The beginnings of the modern Western movement for queer acceptance as we know it today started in the second half of the 19th century in Germany. The word “homosexuality” first appears then in 1869, and in 1886, Richard von Krafft-Ebing released Psychopathia Sexualis, an academic look at sexual practices including homosexual and bisexual ones. The trend continued, and in 1897, the first queer rights organization, the Scientific Humanitarian Committee, was founded.
And then — finally — we reach a watershed moment for queer literature: in 1928, officials in the U.K. seized a newly-published “sex novel” and put it on trial for obscenity. The novel — Radclyffe Hall’s The Well of Loneliness — tells the story of Stephen, a person assigned female at birth who loves women. A queer character who believes in their right to exist as queer! A queer character who doesn’t die by murder or suicide! A queer character who reads Psychopathia Sexualis!
The Well Of Loneliness by Radclyffe Hall
The British government’s lawyer argued that “the book seeks to glorify vice or to produce a plea of toleration of people who practice it," and that it was “more subtle, demoralizing, corrosive and corruptive than anything ever written.” The lawyer defending the book claimed it was “a sombre warning which could under no circumstances corrupt or deprave.” A judge decided the book was “an offense against public decency” and ordered all copies destroyed.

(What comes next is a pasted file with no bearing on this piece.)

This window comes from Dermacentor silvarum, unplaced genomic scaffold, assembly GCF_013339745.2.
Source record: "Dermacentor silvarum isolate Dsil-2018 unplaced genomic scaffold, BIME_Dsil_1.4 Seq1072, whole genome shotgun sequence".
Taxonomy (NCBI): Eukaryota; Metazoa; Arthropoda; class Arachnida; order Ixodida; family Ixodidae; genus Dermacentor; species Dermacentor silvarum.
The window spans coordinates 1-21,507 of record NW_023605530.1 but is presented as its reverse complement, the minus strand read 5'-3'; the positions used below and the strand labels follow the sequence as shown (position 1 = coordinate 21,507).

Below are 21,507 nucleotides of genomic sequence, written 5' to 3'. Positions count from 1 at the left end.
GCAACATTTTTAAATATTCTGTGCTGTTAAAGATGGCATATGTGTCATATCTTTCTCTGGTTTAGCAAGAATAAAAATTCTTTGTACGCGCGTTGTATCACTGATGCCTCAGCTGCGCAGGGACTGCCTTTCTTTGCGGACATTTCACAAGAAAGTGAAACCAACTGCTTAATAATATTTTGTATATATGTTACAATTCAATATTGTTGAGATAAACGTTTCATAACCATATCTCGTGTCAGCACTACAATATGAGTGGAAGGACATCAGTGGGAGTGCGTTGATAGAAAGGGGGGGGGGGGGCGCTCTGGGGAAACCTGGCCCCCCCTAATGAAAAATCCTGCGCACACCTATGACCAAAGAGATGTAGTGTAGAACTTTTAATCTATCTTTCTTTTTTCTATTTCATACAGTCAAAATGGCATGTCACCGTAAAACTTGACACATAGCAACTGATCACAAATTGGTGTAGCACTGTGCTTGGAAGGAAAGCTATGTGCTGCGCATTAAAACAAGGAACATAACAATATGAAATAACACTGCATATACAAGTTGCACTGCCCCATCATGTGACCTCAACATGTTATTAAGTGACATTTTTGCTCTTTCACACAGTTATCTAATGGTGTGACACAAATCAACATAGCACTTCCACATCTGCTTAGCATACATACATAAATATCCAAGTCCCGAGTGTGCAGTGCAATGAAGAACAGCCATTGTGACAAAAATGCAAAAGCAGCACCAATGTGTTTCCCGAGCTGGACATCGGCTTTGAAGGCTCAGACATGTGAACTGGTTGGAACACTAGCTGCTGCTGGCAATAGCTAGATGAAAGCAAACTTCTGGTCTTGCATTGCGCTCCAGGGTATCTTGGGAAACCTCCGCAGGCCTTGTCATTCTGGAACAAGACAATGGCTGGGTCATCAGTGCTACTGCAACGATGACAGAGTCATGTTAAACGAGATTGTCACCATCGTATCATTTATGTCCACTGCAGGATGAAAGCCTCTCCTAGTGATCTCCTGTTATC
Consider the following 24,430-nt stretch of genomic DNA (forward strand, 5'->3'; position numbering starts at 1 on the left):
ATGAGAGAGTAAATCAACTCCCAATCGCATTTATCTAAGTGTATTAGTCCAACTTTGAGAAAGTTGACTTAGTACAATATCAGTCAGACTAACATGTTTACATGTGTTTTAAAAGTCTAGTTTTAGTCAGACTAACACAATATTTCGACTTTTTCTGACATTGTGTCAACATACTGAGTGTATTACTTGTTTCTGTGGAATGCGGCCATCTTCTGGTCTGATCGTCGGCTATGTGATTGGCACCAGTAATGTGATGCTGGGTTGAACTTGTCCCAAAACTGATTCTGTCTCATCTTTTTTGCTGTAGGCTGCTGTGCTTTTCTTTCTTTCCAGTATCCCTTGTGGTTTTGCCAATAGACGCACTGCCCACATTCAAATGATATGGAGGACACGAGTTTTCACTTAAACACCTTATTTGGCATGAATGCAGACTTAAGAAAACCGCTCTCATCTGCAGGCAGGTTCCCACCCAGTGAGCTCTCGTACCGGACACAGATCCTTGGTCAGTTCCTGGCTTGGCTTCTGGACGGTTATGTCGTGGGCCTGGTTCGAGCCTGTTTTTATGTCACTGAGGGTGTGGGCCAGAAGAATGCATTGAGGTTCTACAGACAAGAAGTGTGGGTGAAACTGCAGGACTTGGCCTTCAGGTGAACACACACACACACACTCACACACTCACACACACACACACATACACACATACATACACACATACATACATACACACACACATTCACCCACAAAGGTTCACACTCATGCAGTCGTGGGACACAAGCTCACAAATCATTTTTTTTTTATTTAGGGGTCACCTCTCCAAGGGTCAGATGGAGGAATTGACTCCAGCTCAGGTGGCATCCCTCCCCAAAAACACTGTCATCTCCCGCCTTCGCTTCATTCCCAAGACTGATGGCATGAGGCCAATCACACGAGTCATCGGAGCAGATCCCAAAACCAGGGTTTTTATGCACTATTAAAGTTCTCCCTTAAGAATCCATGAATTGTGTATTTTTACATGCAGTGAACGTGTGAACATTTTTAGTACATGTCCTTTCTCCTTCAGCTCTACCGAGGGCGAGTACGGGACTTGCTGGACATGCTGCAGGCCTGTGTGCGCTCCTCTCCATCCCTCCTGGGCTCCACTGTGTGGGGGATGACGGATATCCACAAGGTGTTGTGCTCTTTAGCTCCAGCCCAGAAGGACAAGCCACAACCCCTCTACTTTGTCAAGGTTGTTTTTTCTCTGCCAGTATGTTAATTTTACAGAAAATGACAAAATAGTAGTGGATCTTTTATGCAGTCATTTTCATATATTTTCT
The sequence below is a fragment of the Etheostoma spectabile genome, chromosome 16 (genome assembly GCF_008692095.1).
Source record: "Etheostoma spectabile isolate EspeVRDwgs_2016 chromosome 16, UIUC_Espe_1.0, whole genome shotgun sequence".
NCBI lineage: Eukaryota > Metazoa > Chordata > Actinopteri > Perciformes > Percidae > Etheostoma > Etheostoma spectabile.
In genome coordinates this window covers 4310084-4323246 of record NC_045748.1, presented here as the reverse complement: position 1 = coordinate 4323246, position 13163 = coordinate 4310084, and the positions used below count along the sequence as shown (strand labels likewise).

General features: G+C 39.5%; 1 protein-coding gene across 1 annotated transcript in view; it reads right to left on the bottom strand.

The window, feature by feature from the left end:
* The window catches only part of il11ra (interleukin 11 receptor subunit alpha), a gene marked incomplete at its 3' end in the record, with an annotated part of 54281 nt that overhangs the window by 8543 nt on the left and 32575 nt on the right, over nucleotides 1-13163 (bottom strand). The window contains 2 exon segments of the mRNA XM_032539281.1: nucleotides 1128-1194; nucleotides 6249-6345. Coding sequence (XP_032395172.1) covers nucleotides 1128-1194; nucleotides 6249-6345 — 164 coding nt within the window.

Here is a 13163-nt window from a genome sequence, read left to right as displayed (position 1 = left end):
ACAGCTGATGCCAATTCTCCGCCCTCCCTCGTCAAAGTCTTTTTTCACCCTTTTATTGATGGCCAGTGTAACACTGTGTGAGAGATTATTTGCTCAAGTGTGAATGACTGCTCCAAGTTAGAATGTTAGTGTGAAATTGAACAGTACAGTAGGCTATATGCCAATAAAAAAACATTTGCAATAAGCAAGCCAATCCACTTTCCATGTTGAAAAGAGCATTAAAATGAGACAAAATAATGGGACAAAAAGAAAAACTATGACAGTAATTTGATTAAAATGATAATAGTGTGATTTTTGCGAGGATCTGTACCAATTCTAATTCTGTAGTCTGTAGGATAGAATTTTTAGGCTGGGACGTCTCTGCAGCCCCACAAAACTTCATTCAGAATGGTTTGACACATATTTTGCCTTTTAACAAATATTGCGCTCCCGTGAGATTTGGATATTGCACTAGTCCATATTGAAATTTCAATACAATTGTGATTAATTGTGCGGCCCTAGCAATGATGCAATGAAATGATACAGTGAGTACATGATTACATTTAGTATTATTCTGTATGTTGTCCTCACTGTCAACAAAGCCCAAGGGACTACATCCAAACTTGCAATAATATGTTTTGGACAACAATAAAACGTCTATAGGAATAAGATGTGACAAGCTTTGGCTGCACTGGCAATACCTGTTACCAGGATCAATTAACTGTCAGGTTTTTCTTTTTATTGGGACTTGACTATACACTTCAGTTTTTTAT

However, when the book’s publisher went on trial in the U.S. in 1929, the result was different: The Well of Loneliness was allowed to remain in print in the United States.
The queer authors that followed faced many challenges besides obscenity laws. It wasn’t easy for James Baldwin to get Giovanni’s Room published in 1956, but he did it. As the queer rights movement grew in the U.S., so followed the literature: Maurice by E.M. Forster in 1971, Rubyfruit Jungle by Rita Mae Brown in 1973, Tales of the City by Armistead Maupin in 1978. The impact these and other works had on the queer community cannot be overstated. Seeing yourself reflected in the pages of a book means so much; it is a lifeline. Pre-Internet, when discovering resources and community and support was that much harder, these books helped countless people discover their own identities and know that they weren’t alone.
Today, books with queer content are still regularly challenged across the country (celebrate by reading them during Banned Book Week next month!), but we’ve clearly come a long way. The most important action we can take today to support queer stories is to keep reading. Whether you read to feel at home no matter where you are or read to spend a few miles in someone else’s shoes, keeping learning and sharing so that we move this history forward and never let it slip back.
Sarah Prager is the author of Queer, There, and Everywhere: 23 People Who Changed the World, a new critically acclaimed book that tells the true stories of past resistance leaders like Jose Sarria of the “I Am A Boy” buttons and the creators of The Ladder Del Martin and Phyllis Lyon.
Follow along all month long for more Reading Resistance book recommendations.